A Day In The Lyf

…the lyf so short, the craft so longe to lerne

Archive for April 2007

Beer, Software, and Hypocrisy

I love free software. I love it when it’s free as in speech, and I really love it when it’s free as in beer. The development environment I currently work in lives on an open source infrastructure, and most of the best developers I’ve talked to have contributed in some way to the open source world.

I’ve also spoken to many developers who use Stallman’s notion of free software as nothing more than an excuse to pirate licensed software. The argument, as I understand it, is that society has a moral obligation to make software free, and since they don’t, we’re perfectly justified in using cracked versions of their products. Apparently (the reasons aren’t clear to me), the argument extends to music, movies, and TV shows as well.

I’ll remain mute on the moral argument, and I admit to having used “borrowed” software in my younger and rasher days. What I find absurd, though, is the hypocrisy of using the moral argument of free software to justify pirating software just because you don’t want to pay for it. Most developers, and this certainly includes the ones I’ve spoken with about pirated software, simply aren’t competent enough to deal with the consequences of free software.

Richard Stallman sagely noted that, were software made free (as in speech), there would still be money to be made, but it would not be made by the average developer of today. To be a developer in Stallman’s utopia would require both a passion and competence found only in the upper echelon of today’s developers. Richard Stallman has the skills to back it up. So do many developers. But not most. And for the rest of us, saying that software should be “free as in speech” has too often become a cop-out, when really all we want is a free drink.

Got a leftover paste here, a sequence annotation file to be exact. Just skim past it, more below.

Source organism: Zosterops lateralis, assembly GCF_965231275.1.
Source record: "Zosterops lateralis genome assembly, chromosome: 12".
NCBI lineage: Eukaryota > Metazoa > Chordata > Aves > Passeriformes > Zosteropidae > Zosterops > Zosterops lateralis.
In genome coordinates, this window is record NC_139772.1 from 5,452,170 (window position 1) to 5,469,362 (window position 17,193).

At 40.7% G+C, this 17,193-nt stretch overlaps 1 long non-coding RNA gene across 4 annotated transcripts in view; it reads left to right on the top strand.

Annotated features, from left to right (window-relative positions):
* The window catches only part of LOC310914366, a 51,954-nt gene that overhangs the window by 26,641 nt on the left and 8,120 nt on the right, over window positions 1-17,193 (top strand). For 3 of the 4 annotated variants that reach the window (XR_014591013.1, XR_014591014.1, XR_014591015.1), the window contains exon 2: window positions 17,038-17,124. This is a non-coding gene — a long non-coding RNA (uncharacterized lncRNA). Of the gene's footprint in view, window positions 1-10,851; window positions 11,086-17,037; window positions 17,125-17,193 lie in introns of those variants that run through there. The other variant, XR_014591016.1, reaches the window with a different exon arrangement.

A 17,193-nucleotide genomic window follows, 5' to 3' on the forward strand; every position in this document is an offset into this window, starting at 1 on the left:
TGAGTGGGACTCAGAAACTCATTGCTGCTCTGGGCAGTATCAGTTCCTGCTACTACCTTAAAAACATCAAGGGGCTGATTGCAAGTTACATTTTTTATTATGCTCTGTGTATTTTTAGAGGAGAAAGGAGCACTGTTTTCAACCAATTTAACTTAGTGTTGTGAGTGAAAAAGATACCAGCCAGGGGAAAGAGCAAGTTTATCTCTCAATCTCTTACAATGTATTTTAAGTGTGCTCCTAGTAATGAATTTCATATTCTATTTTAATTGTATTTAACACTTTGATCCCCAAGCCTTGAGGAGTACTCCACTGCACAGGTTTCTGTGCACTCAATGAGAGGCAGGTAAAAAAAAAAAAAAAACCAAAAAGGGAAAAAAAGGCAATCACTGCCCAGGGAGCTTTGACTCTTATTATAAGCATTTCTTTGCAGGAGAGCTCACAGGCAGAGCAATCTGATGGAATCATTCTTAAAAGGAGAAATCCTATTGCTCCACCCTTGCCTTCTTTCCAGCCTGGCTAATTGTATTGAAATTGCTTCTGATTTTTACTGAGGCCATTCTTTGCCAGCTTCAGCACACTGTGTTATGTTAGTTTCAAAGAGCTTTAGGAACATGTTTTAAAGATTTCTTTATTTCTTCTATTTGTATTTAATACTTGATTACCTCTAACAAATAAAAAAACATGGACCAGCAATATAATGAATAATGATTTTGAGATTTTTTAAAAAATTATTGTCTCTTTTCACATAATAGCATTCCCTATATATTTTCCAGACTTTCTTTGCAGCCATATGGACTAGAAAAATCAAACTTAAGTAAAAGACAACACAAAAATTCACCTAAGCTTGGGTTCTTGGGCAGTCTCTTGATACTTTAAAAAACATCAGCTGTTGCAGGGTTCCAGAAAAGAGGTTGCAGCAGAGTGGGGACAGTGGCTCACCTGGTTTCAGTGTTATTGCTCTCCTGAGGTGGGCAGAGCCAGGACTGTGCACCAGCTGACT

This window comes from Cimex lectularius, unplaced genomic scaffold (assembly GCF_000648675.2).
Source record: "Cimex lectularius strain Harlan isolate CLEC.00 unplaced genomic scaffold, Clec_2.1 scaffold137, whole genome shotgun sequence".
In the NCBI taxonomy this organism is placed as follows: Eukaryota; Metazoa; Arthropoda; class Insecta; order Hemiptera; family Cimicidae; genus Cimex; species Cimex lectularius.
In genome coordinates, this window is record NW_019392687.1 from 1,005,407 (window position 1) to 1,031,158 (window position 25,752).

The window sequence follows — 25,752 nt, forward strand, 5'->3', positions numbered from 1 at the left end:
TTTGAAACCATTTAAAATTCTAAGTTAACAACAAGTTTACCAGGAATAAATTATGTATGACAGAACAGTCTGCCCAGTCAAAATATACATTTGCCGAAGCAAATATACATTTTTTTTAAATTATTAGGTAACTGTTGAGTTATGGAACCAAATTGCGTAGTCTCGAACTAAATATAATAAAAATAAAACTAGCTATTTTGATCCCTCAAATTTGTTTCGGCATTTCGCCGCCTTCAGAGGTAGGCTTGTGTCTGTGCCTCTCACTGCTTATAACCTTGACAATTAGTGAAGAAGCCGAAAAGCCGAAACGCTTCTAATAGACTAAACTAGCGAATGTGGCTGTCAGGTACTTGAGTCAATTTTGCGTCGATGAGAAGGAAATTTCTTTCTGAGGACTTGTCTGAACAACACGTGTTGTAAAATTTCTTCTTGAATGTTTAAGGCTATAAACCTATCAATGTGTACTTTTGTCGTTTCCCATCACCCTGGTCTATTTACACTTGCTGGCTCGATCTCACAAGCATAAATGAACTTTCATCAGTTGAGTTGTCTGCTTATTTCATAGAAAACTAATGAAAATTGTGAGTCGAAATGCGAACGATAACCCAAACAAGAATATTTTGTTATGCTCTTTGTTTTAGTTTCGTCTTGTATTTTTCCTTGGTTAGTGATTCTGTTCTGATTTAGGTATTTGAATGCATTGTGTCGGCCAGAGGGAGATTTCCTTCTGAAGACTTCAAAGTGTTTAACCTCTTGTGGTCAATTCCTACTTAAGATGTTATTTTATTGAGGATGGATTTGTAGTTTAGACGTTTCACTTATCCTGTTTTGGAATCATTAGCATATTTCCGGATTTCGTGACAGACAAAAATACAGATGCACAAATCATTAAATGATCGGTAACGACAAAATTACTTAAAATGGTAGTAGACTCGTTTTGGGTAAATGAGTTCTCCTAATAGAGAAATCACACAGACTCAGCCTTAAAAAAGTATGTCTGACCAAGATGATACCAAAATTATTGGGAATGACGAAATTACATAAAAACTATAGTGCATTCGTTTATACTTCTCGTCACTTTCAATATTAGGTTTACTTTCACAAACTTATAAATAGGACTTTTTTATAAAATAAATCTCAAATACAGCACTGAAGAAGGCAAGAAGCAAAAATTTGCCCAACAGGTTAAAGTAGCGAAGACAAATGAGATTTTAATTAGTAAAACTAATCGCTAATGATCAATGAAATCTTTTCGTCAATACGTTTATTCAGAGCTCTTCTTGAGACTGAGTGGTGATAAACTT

Written by Brandon Byars

April 27, 2007 at 9:17 pm

Posted in Ethics

.NET Database Migrations

Pramod Sadalage and Scott Ambler have suggested using a series of numbered change scripts to version your database. Start with a base schema, and every subsequent change gets its own change script, grabbing the next number. That version number is stored in a table in the database, which makes it easy to update—you just run all change scripts, in order, greater than the version stored in your database.

The Ruby on Rails team implemented this technique in their migrations code. It’s quite elegant. This blog uses a Rails application called Typo; here’s one of its migrations:

class AddArticleUserId < ActiveRecord::Migration
  def self.up
    add_column :articles, :user_id, :integer

    puts "Linking article authors to users"
    Article.find(:all).each do |a|

  def self.down
    remove_column :articles, :user_id

That migration is called 3_add_article_user_id.rb, where 3 is the version number. Notice that it’s written in Ruby, not in SQL. It adds a column called user_id to the articles table and updates the data. The data update is particularly interesting—we get to use the ActiveRecord O/RM code instead of having to do it in SQL (although you can use SQL if you need to). The Rails migration code can also rollback changes; that’s what the down method is for.